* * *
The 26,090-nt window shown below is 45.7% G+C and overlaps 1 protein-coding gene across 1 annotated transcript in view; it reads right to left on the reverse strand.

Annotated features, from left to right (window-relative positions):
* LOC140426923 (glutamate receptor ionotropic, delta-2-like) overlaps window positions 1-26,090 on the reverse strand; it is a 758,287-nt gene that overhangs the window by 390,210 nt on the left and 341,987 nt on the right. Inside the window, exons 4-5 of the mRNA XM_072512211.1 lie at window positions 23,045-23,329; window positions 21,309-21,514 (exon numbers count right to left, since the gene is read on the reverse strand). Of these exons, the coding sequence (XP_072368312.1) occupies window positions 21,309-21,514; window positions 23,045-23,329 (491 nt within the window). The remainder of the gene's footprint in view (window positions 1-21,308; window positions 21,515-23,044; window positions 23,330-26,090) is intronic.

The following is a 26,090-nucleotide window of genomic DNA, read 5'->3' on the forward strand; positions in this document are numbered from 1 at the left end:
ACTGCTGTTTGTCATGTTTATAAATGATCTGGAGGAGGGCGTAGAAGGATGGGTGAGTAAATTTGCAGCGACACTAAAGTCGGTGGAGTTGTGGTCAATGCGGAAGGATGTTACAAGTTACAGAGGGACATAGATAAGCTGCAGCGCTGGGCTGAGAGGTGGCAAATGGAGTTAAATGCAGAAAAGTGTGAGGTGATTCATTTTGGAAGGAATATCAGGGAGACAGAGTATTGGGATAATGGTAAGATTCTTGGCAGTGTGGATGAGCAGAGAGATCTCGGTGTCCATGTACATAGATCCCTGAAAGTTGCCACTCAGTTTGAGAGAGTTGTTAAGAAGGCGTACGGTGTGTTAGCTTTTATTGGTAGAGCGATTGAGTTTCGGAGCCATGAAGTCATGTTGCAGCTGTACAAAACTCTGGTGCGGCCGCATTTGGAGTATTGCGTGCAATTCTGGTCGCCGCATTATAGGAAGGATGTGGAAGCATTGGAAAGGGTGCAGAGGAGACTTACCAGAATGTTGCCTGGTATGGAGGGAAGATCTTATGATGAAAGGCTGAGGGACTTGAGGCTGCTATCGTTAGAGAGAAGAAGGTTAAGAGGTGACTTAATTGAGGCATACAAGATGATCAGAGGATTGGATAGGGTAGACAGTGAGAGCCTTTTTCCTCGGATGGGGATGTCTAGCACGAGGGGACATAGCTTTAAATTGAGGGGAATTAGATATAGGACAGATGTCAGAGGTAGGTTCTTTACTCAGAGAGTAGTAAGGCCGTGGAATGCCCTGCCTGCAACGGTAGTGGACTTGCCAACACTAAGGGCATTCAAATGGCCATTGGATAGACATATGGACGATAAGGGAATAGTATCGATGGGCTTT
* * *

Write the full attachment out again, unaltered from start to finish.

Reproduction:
The 26,090-nt window shown below is 45.7% G+C and overlaps 1 protein-coding gene across 1 annotated transcript in view; it reads right to left on the reverse strand.

Annotated features, from left to right (window-relative positions):
* LOC140426923 (glutamate receptor ionotropic, delta-2-like) overlaps window positions 1-26,090 on the reverse strand; it is a 758,287-nt gene that overhangs the window by 390,210 nt on the left and 341,987 nt on the right. Inside the window, exons 4-5 of the mRNA XM_072512211.1 lie at window positions 23,045-23,329; window positions 21,309-21,514 (exon numbers count right to left, since the gene is read on the reverse strand). Of these exons, the coding sequence (XP_072368312.1) occupies window positions 21,309-21,514; window positions 23,045-23,329 (491 nt within the window). The remainder of the gene's footprint in view (window positions 1-21,308; window positions 21,515-23,044; window positions 23,330-26,090) is intronic.

The following is a 26,090-nucleotide window of genomic DNA, read 5'->3' on the forward strand; positions in this document are numbered from 1 at the left end:
ACTGCTGTTTGTCATGTTTATAAATGATCTGGAGGAGGGCGTAGAAGGATGGGTGAGTAAATTTGCAGCGACACTAAAGTCGGTGGAGTTGTGGTCAATGCGGAAGGATGTTACAAGTTACAGAGGGACATAGATAAGCTGCAGCGCTGGGCTGAGAGGTGGCAAATGGAGTTAAATGCAGAAAAGTGTGAGGTGATTCATTTTGGAAGGAATATCAGGGAGACAGAGTATTGGGATAATGGTAAGATTCTTGGCAGTGTGGATGAGCAGAGAGATCTCGGTGTCCATGTACATAGATCCCTGAAAGTTGCCACTCAGTTTGAGAGAGTTGTTAAGAAGGCGTACGGTGTGTTAGCTTTTATTGGTAGAGCGATTGAGTTTCGGAGCCATGAAGTCATGTTGCAGCTGTACAAAACTCTGGTGCGGCCGCATTTGGAGTATTGCGTGCAATTCTGGTCGCCGCATTATAGGAAGGATGTGGAAGCATTGGAAAGGGTGCAGAGGAGACTTACCAGAATGTTGCCTGGTATGGAGGGAAGATCTTATGATGAAAGGCTGAGGGACTTGAGGCTGCTATCGTTAGAGAGAAGAAGGTTAAGAGGTGACTTAATTGAGGCATACAAGATGATCAGAGGATTGGATAGGGTAGACAGTGAGAGCCTTTTTCCTCGGATGGGGATGTCTAGCACGAGGGGACATAGCTTTAAATTGAGGGGAATTAGATATAGGACAGATGTCAGAGGTAGGTTCTTTACTCAGAGAGTAGTAAGGCCGTGGAATGCCCTGCCTGCAACGGTAGTGGACTTGCCAACACTAAGGGCATTCAAATGGCCATTGGATAGACATATGGACGATAAGGGAATAGTATCGATGGGCTTT